Lake Travis Cavaliers wide receiver Garrett Wilson is ranked No. 1 on the Fab 55. (Austin-American Statesman)

Football

The Dotted Line: Local wide receivers draw eye of Texas in 2019 recruiting class

Posted March 2nd, 2018

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Stay updated on latest Texas Longhorns recruiting news brought to you by Longhorns recruiting beat writer Mike Craven of Hookem.com. The Dotted Line will publish M-F at 10 a.m. each morning to provide Texas fans with an in-depth look at the latest for the Longhorns on the recruiting trail


Local wide receivers gaining Texas’ attention

The Longhorns are hoping to load up on wide receivers in the 2019 class because it’s a great year for the position in the state. The 2019 cycle is the year of the wide receiver and that is illustrated by the Fabulous 55. Jordan Whittington, a 5-star receiver from Cuero, is the No. 1-ranked player in the state. And four of the top seven players on our list play wide receiver.

Cuero wide receiver Jordan Whittington is a top Texas target. (Mike Craven)

Texas won’t need to go far to find top targets. The Austin area is home to a pair of the best prospects in the state in Lake Travis’ Garrett Wilson and Bowie’s Elijah Higgins. Texas offered both early in the process and are in the lead to land both, albeit with a long time to go until signing day. Texas signed three receivers in the 2018 cycle and would like to repeat that success in 2019.

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Tom Herman needs an influx in talent at the position in this cycle because a majority of the current UT receivers will be out of eligibility by the time these players would reach campus. The Longhorns will have lost targets like Collin Johnson, Jerrod Heard and Lil’Jordan Humphrey before the 2019 season.

It’s an important cycle for Texas at receiver because of the amount of talent on the board and the need to bring in players to immediately replace production in 2019. Texas signed a trio of 4-star in-state prospects in 2018 in Brennan Eagles, Joshua Moore and Al’vonte Woodard. Eagles enrolled early and will participate in spring drills.

Overview: Wide receivers

Needs: 3 or 4

Commits: 0

Top targets: Jordan Whittington, 5-star, Cuero; Garrett Wilson, 4-star, Lake Travis; Elijah Higgins, 4-star, Austin Bowie; Makiya Tongue, 3-star, University Lab (La.)

The perfect cycle for Texas at the wide receiver position would include the in-state trio of Whittington, Wilson and Higgins. Whittington is the best player in the state, excelling at multiple positions at Cuero. He’s spent time at quarterback, running back, wide receiver and on defense. Some believe his biggest upside is at safety.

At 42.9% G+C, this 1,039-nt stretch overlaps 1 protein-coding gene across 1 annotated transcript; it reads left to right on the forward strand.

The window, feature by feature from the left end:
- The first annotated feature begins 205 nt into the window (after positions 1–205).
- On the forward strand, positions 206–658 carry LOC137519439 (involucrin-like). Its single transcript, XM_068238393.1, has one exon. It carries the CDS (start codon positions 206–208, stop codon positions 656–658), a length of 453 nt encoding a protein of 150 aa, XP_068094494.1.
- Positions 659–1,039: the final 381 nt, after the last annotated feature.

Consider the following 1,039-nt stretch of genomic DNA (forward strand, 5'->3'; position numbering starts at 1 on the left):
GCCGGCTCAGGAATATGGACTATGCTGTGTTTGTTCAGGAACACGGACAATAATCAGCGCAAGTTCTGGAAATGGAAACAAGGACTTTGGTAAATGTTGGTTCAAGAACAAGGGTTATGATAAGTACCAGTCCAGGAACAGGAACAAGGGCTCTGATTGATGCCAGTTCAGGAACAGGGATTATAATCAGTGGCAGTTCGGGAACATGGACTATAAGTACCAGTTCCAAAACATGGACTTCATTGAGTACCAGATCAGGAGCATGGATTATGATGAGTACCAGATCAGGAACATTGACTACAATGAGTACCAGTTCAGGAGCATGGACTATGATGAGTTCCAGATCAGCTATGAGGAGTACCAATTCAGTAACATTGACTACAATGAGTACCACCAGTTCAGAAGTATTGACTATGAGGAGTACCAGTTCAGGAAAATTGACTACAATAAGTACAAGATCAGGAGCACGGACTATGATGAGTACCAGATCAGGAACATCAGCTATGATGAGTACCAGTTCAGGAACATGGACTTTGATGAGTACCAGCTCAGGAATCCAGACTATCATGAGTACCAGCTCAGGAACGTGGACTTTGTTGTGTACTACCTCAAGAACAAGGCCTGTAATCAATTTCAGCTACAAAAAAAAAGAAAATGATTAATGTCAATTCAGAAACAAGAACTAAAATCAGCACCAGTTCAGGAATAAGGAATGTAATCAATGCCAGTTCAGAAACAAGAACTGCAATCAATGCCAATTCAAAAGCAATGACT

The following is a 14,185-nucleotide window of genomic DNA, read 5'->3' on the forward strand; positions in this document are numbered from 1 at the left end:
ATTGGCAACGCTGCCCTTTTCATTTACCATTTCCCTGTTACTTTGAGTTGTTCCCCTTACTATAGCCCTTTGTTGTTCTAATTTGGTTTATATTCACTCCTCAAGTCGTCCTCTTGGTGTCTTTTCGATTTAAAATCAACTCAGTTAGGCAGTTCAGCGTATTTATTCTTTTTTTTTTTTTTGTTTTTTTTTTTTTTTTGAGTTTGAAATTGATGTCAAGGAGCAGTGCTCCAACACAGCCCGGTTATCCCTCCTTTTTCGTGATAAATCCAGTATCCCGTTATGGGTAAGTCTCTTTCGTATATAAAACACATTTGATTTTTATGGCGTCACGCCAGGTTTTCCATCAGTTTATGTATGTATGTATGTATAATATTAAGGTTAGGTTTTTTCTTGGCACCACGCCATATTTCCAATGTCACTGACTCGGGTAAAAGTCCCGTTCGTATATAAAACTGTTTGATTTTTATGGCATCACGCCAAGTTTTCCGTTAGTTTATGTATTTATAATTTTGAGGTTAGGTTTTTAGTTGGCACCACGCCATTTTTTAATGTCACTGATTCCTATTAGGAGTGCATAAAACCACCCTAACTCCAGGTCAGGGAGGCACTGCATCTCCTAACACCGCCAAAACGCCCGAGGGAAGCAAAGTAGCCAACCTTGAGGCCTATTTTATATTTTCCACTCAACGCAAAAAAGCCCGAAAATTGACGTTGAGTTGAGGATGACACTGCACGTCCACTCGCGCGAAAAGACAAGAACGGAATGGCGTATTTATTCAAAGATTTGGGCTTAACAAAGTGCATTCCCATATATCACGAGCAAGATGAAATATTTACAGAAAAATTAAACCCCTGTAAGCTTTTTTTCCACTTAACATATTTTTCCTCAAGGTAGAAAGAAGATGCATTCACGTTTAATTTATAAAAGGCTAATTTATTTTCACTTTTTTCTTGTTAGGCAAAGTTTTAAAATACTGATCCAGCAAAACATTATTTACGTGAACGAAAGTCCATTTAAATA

Whittington wants to play offense as a hybrid player who can excel in the slot, out wide and in the backfield. He’s set to announce his college decision on March 10.

Wilson and Higgins are important because of their proximity to UT. The Longhorns can’t lose elite talent from their own backyard and Wilson is the best receiver prospect from the Austin area since Zay Jones played at Austin High. Higgins is a big-bodied receiver with excellent body control, soft hands and a good understanding of route running.

Tongue is an interesting prospect because he might project best at outside linebacker. He’s a big, physical receiver at 6-foot-2 and 210 pounds. He’s listed as an athlete by most recruiting services. Texas signed one Louisiana native in 2018 in defensive end Mike Williams.

Other notable offers: Theo Wease Jr., 4-star, Allen; Arjei Henderson, 4-star, Fort Bend Travis; Kam Brown, 4-star, Colleyville Heritage; Dylan Wright, 4-star; West Mesquite; Jake Smith, 4-star, Notre Dame Preparatory (Ariz.); Jaren Mangham, 3-star, Cass Technical (Mich.)

Analysis

Texas must hit on its top wide receiver targets to compile a successful 2019 class. The state is too loaded with talent not to sign three or four elite-level recruits who can make an instant impact as freshmen. Whittington is the top player in the state and has been considered a Texas lean for months. Wilson and Higgins are minutes away from campus despite neither actually being Texas natives.

The Longhorns can take a strong step if they can lock up Whittington when he announces on March 10. Texas won’t stop recruiting him even if the 5-star picks another school. While Whittington might be the higher-rated prospect, Wilson is the biggest priority of the class because of the optics. Texas simply can’t lose that quality of player out of Austin to a rival school.

Higgins is another high priority for Texas because of his combination of size and speed. The Longhorns want to incorporate mismatches on offense, and while Higgins isn’t a tight end, he is a player who could excel as an H-back or flexed out near the line of scrimmage.

Plan A is Whittington, Higgins, Wilson and another game-changing prospect.

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